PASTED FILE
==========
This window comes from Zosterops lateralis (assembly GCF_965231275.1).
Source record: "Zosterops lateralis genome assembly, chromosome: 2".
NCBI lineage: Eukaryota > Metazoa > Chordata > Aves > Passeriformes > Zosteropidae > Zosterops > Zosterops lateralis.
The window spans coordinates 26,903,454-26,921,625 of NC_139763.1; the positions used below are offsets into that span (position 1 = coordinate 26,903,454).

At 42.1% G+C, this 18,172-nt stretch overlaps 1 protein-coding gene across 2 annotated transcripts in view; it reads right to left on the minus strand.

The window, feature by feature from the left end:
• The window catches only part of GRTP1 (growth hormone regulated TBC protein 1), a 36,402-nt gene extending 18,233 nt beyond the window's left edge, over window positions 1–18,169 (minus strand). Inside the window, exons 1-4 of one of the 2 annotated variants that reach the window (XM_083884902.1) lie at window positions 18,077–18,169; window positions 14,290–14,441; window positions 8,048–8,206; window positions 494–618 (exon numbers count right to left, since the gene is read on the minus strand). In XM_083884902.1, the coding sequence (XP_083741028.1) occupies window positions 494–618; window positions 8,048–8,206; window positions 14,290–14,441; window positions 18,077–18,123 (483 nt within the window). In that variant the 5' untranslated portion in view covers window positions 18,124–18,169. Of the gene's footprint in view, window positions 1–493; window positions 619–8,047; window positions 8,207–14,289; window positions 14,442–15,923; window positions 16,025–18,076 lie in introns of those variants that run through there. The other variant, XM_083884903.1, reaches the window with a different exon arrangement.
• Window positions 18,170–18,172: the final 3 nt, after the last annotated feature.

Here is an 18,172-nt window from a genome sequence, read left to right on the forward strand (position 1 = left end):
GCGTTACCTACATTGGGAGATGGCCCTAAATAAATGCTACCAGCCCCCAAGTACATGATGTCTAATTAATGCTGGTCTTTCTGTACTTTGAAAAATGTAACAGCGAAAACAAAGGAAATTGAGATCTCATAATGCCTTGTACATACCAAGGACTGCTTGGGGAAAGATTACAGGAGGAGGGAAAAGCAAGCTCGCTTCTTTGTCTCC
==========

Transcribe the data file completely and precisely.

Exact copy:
This window comes from Zosterops lateralis (assembly GCF_965231275.1).
Source record: "Zosterops lateralis genome assembly, chromosome: 2".
NCBI lineage: Eukaryota > Metazoa > Chordata > Aves > Passeriformes > Zosteropidae > Zosterops > Zosterops lateralis.
The window spans coordinates 26,903,454-26,921,625 of NC_139763.1; the positions used below are offsets into that span (position 1 = coordinate 26,903,454).

At 42.1% G+C, this 18,172-nt stretch overlaps 1 protein-coding gene across 2 annotated transcripts in view; it reads right to left on the minus strand.

The window, feature by feature from the left end:
• The window catches only part of GRTP1 (growth hormone regulated TBC protein 1), a 36,402-nt gene extending 18,233 nt beyond the window's left edge, over window positions 1–18,169 (minus strand). Inside the window, exons 1-4 of one of the 2 annotated variants that reach the window (XM_083884902.1) lie at window positions 18,077–18,169; window positions 14,290–14,441; window positions 8,048–8,206; window positions 494–618 (exon numbers count right to left, since the gene is read on the minus strand). In XM_083884902.1, the coding sequence (XP_083741028.1) occupies window positions 494–618; window positions 8,048–8,206; window positions 14,290–14,441; window positions 18,077–18,123 (483 nt within the window). In that variant the 5' untranslated portion in view covers window positions 18,124–18,169. Of the gene's footprint in view, window positions 1–493; window positions 619–8,047; window positions 8,207–14,289; window positions 14,442–15,923; window positions 16,025–18,076 lie in introns of those variants that run through there. The other variant, XM_083884903.1, reaches the window with a different exon arrangement.
• Window positions 18,170–18,172: the final 3 nt, after the last annotated feature.

Here is an 18,172-nt window from a genome sequence, read left to right on the forward strand (position 1 = left end):
GCGTTACCTACATTGGGAGATGGCCCTAAATAAATGCTACCAGCCCCCAAGTACATGATGTCTAATTAATGCTGGTCTTTCTGTACTTTGAAAAATGTAACAGCGAAAACAAAGGAAATTGAGATCTCATAATGCCTTGTACATACCAAGGACTGCTTGGGGAAAGATTACAGGAGGAGGGAAAAGCAAGCTCGCTTCTTTGTCTCC